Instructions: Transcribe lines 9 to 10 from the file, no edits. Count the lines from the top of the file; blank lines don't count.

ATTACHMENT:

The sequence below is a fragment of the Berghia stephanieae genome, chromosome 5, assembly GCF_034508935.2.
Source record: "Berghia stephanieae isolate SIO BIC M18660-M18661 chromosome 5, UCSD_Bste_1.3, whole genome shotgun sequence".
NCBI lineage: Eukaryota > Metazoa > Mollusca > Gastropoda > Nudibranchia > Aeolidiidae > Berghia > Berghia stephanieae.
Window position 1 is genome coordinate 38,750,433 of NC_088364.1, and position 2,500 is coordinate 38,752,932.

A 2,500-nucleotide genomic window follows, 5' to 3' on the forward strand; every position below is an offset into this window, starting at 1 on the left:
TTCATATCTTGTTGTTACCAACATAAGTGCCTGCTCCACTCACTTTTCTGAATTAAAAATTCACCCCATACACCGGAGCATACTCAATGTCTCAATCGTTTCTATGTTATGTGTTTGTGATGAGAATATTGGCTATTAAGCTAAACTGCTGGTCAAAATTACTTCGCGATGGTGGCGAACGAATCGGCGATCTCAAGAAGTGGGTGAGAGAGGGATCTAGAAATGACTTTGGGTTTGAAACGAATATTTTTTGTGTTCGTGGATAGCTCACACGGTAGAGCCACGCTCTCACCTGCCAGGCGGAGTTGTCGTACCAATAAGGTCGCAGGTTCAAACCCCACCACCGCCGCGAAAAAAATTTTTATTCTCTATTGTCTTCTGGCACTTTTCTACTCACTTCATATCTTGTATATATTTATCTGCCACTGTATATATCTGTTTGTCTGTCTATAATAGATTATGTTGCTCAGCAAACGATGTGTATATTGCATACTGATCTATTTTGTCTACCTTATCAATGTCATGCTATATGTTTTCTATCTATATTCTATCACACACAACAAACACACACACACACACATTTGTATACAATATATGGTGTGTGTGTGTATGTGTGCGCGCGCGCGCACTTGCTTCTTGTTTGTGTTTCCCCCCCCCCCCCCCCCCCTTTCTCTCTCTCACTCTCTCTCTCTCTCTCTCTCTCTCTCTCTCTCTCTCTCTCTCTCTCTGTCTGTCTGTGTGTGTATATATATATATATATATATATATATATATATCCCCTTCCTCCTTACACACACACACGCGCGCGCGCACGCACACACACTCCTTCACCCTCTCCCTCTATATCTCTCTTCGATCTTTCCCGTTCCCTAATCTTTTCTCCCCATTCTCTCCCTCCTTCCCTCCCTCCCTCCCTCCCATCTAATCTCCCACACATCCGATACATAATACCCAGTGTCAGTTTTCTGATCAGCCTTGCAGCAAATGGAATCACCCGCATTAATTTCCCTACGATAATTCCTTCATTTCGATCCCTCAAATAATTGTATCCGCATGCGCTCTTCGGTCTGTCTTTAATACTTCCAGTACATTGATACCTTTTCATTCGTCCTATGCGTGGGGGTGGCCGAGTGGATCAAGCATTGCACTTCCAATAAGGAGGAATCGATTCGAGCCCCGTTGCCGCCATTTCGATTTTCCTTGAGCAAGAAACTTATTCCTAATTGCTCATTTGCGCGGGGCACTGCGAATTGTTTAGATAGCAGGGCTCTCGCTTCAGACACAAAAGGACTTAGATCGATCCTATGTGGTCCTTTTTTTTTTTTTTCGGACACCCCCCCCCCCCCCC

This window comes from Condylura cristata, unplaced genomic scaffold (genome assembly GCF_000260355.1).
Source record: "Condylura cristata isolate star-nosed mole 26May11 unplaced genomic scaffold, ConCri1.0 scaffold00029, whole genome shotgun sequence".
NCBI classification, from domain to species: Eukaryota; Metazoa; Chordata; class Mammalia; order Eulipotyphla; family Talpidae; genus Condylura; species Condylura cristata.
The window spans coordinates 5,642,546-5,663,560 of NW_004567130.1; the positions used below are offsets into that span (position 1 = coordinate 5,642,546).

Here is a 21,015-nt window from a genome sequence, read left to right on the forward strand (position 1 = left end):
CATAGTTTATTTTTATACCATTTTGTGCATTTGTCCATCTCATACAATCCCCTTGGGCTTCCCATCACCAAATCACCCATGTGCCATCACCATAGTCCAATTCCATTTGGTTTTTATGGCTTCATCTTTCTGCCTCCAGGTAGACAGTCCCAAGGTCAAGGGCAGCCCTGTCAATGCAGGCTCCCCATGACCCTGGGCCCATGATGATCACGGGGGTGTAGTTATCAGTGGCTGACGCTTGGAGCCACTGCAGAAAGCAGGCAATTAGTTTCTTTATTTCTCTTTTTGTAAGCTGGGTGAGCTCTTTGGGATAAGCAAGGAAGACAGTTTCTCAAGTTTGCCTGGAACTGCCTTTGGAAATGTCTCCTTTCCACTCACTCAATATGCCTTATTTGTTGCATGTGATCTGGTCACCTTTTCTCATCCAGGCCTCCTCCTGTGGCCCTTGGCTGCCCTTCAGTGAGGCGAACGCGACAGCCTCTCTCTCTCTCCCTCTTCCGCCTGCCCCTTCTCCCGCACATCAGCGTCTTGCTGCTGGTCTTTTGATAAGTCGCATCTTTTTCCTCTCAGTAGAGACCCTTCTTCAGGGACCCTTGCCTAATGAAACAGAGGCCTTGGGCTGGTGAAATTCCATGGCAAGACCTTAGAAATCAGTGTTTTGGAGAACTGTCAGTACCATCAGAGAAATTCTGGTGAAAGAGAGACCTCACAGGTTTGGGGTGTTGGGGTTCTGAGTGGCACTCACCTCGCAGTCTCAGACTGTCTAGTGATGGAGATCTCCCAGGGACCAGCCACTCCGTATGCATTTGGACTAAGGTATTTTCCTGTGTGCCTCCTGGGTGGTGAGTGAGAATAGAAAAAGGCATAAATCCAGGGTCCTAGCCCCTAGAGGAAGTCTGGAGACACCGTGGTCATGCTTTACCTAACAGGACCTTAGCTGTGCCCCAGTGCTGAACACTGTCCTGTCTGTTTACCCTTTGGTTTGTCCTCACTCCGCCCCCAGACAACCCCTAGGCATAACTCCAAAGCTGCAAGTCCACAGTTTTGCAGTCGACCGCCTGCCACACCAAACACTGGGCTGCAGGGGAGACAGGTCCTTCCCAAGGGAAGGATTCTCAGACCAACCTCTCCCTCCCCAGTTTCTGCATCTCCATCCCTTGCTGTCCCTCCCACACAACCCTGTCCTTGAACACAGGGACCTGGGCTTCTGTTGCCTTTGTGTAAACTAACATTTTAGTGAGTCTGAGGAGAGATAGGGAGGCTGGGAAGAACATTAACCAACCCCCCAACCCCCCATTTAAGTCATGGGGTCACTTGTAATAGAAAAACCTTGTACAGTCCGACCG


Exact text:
NCBI classification, from domain to species: Eukaryota; Metazoa; Chordata; class Mammalia; order Eulipotyphla; family Talpidae; genus Condylura; species Condylura cristata.
The window spans coordinates 5,642,546-5,663,560 of NW_004567130.1; the positions used below are offsets into that span (position 1 = coordinate 5,642,546).